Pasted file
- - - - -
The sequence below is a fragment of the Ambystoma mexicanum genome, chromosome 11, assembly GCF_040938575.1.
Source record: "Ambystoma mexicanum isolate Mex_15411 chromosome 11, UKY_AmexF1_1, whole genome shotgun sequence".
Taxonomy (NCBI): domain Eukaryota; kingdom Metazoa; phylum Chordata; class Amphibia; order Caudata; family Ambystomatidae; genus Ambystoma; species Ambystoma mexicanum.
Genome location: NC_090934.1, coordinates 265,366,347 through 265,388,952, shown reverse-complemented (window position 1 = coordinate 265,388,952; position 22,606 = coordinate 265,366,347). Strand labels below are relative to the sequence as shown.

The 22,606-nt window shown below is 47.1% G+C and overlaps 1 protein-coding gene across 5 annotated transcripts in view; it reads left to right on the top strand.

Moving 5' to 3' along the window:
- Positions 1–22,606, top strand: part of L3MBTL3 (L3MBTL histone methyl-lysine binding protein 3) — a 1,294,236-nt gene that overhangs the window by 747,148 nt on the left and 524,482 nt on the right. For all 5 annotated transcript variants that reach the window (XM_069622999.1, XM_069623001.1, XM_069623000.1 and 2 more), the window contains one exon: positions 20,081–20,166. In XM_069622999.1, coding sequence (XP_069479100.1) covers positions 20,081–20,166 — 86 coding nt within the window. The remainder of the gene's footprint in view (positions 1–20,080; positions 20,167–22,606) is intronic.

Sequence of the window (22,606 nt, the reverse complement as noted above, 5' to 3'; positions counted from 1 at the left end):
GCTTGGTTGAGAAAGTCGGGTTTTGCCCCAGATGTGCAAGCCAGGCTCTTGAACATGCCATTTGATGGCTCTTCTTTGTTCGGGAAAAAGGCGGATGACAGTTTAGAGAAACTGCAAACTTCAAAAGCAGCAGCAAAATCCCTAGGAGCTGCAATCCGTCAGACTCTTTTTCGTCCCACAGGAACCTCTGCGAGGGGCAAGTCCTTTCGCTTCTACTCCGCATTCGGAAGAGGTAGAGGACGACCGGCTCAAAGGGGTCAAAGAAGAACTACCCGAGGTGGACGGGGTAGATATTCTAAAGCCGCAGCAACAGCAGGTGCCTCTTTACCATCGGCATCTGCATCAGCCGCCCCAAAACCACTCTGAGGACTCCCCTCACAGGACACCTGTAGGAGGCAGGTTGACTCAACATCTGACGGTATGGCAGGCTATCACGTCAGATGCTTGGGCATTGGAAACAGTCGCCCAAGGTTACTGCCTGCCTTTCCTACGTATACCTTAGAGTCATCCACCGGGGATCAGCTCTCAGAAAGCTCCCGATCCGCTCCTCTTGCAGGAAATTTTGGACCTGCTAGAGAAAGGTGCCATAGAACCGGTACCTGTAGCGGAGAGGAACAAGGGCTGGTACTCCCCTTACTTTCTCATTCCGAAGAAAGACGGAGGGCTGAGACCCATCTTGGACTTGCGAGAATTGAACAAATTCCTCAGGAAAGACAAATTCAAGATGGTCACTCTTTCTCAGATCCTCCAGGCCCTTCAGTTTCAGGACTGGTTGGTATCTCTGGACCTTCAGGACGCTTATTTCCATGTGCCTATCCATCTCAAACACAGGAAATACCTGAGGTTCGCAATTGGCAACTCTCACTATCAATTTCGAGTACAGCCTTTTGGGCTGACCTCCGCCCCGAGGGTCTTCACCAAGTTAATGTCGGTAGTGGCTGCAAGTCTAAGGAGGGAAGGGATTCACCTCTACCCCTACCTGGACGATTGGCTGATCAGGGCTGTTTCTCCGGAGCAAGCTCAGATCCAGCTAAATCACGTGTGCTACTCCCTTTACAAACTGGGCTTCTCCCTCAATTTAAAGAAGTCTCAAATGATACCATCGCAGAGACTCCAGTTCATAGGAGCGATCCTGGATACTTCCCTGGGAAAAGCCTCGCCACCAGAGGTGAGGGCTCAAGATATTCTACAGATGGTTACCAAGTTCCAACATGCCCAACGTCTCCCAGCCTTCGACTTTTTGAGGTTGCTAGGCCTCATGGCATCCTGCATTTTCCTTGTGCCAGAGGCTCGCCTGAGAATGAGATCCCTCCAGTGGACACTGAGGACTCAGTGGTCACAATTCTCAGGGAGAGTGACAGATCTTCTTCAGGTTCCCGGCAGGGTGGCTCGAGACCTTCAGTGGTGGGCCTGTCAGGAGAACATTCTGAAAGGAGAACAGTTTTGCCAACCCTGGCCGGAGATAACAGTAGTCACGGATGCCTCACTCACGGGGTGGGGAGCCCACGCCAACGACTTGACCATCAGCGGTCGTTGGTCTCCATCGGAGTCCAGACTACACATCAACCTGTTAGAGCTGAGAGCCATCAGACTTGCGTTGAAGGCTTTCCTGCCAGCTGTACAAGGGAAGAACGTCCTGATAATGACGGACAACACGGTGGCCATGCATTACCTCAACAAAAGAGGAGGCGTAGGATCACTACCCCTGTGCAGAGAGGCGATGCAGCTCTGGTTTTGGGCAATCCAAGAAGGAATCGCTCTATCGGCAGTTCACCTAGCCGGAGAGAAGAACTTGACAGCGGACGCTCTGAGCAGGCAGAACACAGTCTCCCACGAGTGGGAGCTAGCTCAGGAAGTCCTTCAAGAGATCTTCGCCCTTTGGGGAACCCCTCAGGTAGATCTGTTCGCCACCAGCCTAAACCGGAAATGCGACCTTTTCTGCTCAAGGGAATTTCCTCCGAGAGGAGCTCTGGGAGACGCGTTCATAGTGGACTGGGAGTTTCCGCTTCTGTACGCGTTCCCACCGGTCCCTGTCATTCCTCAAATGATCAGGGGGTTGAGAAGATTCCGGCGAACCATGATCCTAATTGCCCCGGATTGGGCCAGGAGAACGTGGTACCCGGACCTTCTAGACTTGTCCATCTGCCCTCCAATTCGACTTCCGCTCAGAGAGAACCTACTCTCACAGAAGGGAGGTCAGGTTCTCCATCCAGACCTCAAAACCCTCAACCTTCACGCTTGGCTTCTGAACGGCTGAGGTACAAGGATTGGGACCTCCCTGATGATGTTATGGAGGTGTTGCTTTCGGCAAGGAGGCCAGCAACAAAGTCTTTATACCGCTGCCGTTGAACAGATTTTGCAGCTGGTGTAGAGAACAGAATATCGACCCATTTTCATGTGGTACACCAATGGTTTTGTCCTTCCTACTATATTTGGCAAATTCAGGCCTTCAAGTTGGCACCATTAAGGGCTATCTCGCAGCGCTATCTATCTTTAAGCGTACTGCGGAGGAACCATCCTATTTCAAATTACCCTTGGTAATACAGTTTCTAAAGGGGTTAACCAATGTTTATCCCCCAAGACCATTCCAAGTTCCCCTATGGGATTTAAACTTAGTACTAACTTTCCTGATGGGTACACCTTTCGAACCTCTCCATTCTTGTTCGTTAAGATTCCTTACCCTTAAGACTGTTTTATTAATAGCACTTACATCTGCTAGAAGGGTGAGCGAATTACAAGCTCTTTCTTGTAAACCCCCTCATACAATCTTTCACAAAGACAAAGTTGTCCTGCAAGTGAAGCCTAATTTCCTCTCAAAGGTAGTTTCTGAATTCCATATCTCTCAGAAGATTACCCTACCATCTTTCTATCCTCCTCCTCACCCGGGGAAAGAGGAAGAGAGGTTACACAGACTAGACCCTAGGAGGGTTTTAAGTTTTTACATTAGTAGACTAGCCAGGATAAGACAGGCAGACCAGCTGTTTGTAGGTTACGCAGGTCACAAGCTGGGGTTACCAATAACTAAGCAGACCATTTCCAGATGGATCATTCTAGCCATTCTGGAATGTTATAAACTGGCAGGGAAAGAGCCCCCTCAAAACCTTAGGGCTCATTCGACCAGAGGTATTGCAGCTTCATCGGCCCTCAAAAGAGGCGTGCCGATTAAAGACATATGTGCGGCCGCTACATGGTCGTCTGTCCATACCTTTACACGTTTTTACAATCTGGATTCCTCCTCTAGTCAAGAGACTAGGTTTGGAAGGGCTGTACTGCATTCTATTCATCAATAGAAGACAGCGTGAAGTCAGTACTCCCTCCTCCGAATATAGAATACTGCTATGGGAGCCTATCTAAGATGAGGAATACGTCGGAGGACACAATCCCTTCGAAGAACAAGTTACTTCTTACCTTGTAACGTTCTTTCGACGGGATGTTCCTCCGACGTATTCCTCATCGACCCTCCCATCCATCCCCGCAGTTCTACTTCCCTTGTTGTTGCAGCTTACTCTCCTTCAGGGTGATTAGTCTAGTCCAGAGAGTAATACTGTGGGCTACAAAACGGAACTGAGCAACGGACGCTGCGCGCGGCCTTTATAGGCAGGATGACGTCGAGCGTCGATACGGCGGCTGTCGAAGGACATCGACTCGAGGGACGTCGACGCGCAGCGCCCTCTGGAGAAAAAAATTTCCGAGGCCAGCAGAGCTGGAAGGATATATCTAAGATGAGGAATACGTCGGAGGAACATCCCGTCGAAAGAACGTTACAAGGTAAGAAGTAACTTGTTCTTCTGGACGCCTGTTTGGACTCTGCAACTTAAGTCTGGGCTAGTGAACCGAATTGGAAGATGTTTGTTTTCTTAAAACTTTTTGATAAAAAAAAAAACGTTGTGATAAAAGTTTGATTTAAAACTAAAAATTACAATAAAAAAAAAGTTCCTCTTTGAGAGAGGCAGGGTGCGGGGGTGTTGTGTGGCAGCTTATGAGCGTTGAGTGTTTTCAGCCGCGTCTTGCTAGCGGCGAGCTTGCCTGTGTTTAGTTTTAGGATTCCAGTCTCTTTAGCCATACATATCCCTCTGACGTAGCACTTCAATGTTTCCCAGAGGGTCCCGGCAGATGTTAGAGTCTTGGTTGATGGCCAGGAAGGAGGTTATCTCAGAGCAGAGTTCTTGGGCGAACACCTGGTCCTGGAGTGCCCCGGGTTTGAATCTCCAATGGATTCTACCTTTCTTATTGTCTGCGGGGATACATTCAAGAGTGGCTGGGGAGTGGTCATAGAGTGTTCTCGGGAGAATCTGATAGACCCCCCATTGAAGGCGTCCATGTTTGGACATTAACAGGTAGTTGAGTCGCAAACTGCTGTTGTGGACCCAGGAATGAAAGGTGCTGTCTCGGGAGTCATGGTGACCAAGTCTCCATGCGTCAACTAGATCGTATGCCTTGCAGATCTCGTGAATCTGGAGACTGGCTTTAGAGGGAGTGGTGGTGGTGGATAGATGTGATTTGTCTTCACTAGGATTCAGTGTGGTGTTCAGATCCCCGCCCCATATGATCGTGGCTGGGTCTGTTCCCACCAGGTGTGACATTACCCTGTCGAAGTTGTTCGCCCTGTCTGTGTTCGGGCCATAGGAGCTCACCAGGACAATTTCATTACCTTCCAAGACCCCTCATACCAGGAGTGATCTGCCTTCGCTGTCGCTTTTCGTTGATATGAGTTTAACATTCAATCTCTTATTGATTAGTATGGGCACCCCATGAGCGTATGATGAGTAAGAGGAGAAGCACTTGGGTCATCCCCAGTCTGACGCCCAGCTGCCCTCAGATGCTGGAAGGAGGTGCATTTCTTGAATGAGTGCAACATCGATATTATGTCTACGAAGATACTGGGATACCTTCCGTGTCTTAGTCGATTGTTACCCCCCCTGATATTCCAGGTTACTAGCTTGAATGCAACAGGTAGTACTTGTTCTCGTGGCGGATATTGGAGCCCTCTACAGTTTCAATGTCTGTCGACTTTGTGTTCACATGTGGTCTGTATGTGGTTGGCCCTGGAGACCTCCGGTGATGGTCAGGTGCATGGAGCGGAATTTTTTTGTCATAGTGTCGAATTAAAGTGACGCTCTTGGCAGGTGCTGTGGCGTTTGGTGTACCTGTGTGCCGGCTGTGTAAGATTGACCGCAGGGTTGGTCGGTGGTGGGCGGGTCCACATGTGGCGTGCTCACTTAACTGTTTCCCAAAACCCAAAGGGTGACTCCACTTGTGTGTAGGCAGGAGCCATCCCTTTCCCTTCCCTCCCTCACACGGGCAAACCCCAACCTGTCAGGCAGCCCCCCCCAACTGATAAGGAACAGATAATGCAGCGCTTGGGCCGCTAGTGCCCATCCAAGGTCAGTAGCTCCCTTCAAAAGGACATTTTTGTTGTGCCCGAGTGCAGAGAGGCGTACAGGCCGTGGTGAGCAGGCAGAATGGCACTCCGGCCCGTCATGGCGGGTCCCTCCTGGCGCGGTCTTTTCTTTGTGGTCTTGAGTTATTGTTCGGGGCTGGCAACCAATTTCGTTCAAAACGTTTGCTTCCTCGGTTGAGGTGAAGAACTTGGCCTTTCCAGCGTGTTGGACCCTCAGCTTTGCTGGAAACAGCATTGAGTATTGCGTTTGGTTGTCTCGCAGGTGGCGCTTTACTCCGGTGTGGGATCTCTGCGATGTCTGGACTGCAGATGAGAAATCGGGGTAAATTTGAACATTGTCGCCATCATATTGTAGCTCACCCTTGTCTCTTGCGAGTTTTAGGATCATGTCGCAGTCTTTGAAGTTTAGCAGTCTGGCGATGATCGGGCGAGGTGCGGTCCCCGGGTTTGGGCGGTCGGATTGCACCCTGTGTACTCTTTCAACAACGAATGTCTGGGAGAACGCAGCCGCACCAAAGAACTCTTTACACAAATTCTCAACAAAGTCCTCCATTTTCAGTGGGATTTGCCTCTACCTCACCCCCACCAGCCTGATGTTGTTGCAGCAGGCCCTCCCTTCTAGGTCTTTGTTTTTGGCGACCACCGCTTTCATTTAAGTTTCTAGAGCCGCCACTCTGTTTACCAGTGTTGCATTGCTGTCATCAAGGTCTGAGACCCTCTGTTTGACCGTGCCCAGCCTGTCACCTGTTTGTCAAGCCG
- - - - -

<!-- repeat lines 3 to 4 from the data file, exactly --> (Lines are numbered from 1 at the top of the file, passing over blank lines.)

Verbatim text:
Taxonomy (NCBI): domain Eukaryota; kingdom Metazoa; phylum Chordata; class Amphibia; order Caudata; family Ambystomatidae; genus Ambystoma; species Ambystoma mexicanum.
Genome location: NC_090934.1, coordinates 265,366,347 through 265,388,952, shown reverse-complemented (window position 1 = coordinate 265,388,952; position 22,606 = coordinate 265,366,347). Strand labels below are relative to the sequence as shown.